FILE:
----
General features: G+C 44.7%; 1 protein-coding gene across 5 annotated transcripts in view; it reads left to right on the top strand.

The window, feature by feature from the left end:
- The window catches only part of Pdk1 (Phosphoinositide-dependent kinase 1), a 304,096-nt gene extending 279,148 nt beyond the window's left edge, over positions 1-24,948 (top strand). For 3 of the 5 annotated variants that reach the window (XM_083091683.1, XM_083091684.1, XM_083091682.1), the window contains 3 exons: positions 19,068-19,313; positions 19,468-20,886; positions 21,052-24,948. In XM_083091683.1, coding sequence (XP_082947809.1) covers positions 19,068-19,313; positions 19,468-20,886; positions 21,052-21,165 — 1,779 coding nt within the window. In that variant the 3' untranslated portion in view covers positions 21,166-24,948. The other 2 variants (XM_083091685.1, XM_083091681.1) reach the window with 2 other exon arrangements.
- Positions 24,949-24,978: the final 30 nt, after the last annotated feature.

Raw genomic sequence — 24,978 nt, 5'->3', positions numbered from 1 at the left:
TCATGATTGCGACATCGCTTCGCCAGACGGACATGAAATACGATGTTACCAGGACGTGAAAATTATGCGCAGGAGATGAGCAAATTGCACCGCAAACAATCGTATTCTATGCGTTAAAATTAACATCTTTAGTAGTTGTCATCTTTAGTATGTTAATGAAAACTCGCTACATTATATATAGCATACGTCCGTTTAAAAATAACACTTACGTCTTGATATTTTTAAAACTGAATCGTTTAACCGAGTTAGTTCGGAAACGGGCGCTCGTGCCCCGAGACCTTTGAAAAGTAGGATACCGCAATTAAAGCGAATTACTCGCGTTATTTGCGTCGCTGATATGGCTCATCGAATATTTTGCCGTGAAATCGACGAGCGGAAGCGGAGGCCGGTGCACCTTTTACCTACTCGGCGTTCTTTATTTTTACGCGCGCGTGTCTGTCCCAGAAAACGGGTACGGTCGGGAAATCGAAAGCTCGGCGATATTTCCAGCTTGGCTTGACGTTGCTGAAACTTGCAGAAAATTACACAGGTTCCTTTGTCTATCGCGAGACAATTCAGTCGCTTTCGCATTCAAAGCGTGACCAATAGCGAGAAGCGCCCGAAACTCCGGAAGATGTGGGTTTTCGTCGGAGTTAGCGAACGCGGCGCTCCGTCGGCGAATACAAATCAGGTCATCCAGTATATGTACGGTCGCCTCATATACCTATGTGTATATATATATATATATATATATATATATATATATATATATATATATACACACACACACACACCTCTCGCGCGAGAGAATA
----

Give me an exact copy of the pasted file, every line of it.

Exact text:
General features: G+C 44.7%; 1 protein-coding gene across 5 annotated transcripts in view; it reads left to right on the top strand.

The window, feature by feature from the left end:
- The window catches only part of Pdk1 (Phosphoinositide-dependent kinase 1), a 304,096-nt gene extending 279,148 nt beyond the window's left edge, over positions 1-24,948 (top strand). For 3 of the 5 annotated variants that reach the window (XM_083091683.1, XM_083091684.1, XM_083091682.1), the window contains 3 exons: positions 19,068-19,313; positions 19,468-20,886; positions 21,052-24,948. In XM_083091683.1, coding sequence (XP_082947809.1) covers positions 19,068-19,313; positions 19,468-20,886; positions 21,052-21,165 — 1,779 coding nt within the window. In that variant the 3' untranslated portion in view covers positions 21,166-24,948. The other 2 variants (XM_083091685.1, XM_083091681.1) reach the window with 2 other exon arrangements.
- Positions 24,949-24,978: the final 30 nt, after the last annotated feature.

Raw genomic sequence — 24,978 nt, 5'->3', positions numbered from 1 at the left:
TCATGATTGCGACATCGCTTCGCCAGACGGACATGAAATACGATGTTACCAGGACGTGAAAATTATGCGCAGGAGATGAGCAAATTGCACCGCAAACAATCGTATTCTATGCGTTAAAATTAACATCTTTAGTAGTTGTCATCTTTAGTATGTTAATGAAAACTCGCTACATTATATATAGCATACGTCCGTTTAAAAATAACACTTACGTCTTGATATTTTTAAAACTGAATCGTTTAACCGAGTTAGTTCGGAAACGGGCGCTCGTGCCCCGAGACCTTTGAAAAGTAGGATACCGCAATTAAAGCGAATTACTCGCGTTATTTGCGTCGCTGATATGGCTCATCGAATATTTTGCCGTGAAATCGACGAGCGGAAGCGGAGGCCGGTGCACCTTTTACCTACTCGGCGTTCTTTATTTTTACGCGCGCGTGTCTGTCCCAGAAAACGGGTACGGTCGGGAAATCGAAAGCTCGGCGATATTTCCAGCTTGGCTTGACGTTGCTGAAACTTGCAGAAAATTACACAGGTTCCTTTGTCTATCGCGAGACAATTCAGTCGCTTTCGCATTCAAAGCGTGACCAATAGCGAGAAGCGCCCGAAACTCCGGAAGATGTGGGTTTTCGTCGGAGTTAGCGAACGCGGCGCTCCGTCGGCGAATACAAATCAGGTCATCCAGTATATGTACGGTCGCCTCATATACCTATGTGTATATATATATATATATATATATATATATATATATATATATATATATACACACACACACACACCTCTCGCGCGAGAGAATA